More Great Student Journalism

Writers Workshop, my apt

If you’re unmarried at 27, you’re a “leftover lady” – Reese explores this ridiculous problem in the third and last batch of student final pieces, (the first batch here) presented aloud at my apt, over lunch. For a look at some parents’ alarmed, creative reaction to their kids potentially being leftover, we travel with Jolie (and in a related piece, Natalie) to Matchmaker’s Park, a well-done tale (she’s even recruited as good bride material). THose poor, anxious parents stand for hours with placards advertising their children to other anxious parents.



Lucia told the story of an NGO founded by China’s  leading, pioneering investigative journalist Wang Keqing, who sometimes teaches in this department, to help miners and other impoverished Chinese industrial workers with black lung disease. Some on staff were initially persecuted, for embarrassing the government. The NGO is one of few–it’s a new and uncertain area of China’s nascent, still-beleaguered civil society. Happily, it recently got on the government’s good side, and a few celebrities have lined up for a big fundraiser this month.

Aileen takes us on a journey through her feelings of patriotism and yet demand for information about her home that she loves,  China, on a trip into the troubled Tibetan area, Qinghai. She seeks to explore the unrest (while translating for a journalist from India), and must grapple with being accused by security forces, at every step, of being a traitor.

Aileen journeyed to Tibetan Qinghai

Susan looks at Confucius Institutes (from her days earlier this year interning in NYC), particularly the one at Pace University, and realizes the U.S. students there are learning more about Peking Opera, silk, calligraphy and classical poetry than she knows, as a devoted English student. She determines, then, to rediscover her own culture.


Laura shows us why Christianity, despite the hype and worry, won’t catch on in China. We see her quit, after too much uncomfortable touchie-feelie hugging and what feels like too much fake saying “I love you.”

Cynthia shows us a migrant laborer who founded a hotline to help others, a well-drawn bio piece about a modern-day hero.

Susan Yu takes us inside student union election politics – a microcosm for Party politics, and urges change towards a more truly democratic process.

In a

Susan Yu

nother great piece, we see how Chinese senior citizens, displaced from the center and their old communities by Beijing’s rampant, outward, horizontal growth pattern, are now being accused of clogging up mass transit when they travel back to their favorite old spots at rush hour.


And Guanlin tells the story of life as a Beijing public toilet cleaner who actually lives inside a stall, with his wife and grandchild.

Liya wrote about Beijing’s oldest foreign-owned small business, run by China’s original British hipster.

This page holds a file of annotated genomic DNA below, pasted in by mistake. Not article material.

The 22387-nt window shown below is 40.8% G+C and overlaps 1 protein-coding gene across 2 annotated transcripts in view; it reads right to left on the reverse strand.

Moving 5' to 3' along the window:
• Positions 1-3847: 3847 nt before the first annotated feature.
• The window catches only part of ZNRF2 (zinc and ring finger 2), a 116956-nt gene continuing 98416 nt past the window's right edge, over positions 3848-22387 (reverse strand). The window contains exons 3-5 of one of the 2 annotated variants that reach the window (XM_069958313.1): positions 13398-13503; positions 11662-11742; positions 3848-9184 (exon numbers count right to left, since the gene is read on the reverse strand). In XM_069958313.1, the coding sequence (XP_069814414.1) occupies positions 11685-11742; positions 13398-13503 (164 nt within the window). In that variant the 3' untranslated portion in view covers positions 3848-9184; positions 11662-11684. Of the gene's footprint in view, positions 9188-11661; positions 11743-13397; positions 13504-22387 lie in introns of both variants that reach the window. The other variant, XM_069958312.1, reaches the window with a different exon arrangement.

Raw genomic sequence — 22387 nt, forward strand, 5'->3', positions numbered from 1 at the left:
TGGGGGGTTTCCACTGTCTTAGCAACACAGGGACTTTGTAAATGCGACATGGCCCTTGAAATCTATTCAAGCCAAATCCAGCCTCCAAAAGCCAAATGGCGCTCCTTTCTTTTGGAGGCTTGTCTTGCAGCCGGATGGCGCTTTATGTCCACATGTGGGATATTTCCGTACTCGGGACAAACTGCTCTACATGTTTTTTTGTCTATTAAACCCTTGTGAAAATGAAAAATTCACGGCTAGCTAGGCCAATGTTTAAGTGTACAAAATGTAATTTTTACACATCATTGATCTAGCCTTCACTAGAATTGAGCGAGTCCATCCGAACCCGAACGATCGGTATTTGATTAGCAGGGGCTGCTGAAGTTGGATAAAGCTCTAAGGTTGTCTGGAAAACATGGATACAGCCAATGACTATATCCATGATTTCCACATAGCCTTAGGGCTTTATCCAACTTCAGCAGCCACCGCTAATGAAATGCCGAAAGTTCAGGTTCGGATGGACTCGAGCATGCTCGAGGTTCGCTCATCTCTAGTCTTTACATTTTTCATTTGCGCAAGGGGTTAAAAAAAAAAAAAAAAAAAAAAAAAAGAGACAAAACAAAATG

Spring’s Crop of Students

I’ve got 50 eccentric, fascinating grad students this term.

From their self-intros:

“When I was a girl, I was a little shy and afraid of talking to strangers. My grandfather, who is blind, helped me a lot about how to listen, how to know what others are thinking about through their words. Although he couldn’t see me, we could use language to change our throughts and I got useful knowledge from him that I had never heard before. Enlightened by my grandpa, I know language is an important tool to contact with others.”


“I remember each evening when a screenplay was about to play, people from my hometown would crowd in front of the TV set–the only one owned by the town, to get one moment of relief from the heavy daytime labour, or to kill the monotonous unfeeling night. I was determined then to become a TV journalist one day.”


“My major in college was Korean and I stayed in Korea for half a year. Last semester, I was an exchange student in Salzburg, Austria. All these experiences make me more open-minded and vigorous. Although due to laziness I’m not a very sufficient player, I learned piano from the age of 5 and I enjoy it very much.”


“I recently finished 2 months in Sri Lanka where I taught English. The place was so secluded I could see wild peacocks…I was borh in Guanzhou, a port city in the South of China. Both my parents are civil servants. My father was upright and strong, my mother is caring and tiny. I have been a tour guide in the Summer Palace, a Beijing Olympic volunteer and a copy girl in the state media. I think I could do better, but I never regret anything I did.”


“My father is a police officer. He solved many criminal cases, including murders. I like listening to him telling me thrilling and exciting stories about how to find suspects by clues. I know what he and his colleagues did was very dangerous and asked for great courage, so I am very proud of him…I had an interest in journalism partly because of what I got form my father, that is, faith in truth. I want to show truth to people.”


“I’m a typical after-1980s girl who is the only child in the family and got more love from parents. I was born in a beautiful coastal city in Shandong province. My father is a civil engineer and my mother is an accountant. Both of them are gentle, kind-hearted, considerate, hard-working, smart and with lots more virtues. Thanks to them, I learn what love is and how to undertake my responsibility. Yet under their protection, I may not be as independent as many of my contemporaries. But I am trying.”


“As I learned more about the media conditions in China, I began to doubt whether it is easy to be a good journalist. There are various restrictions on media reports. There are also threats which would affect the journalist’s integrity. Also, journalism may be the most toilsome occupation with relatively low income. But I know there is no easy job in the world. I still think the job of a journalist is so meaningful that it is worth my devotion.”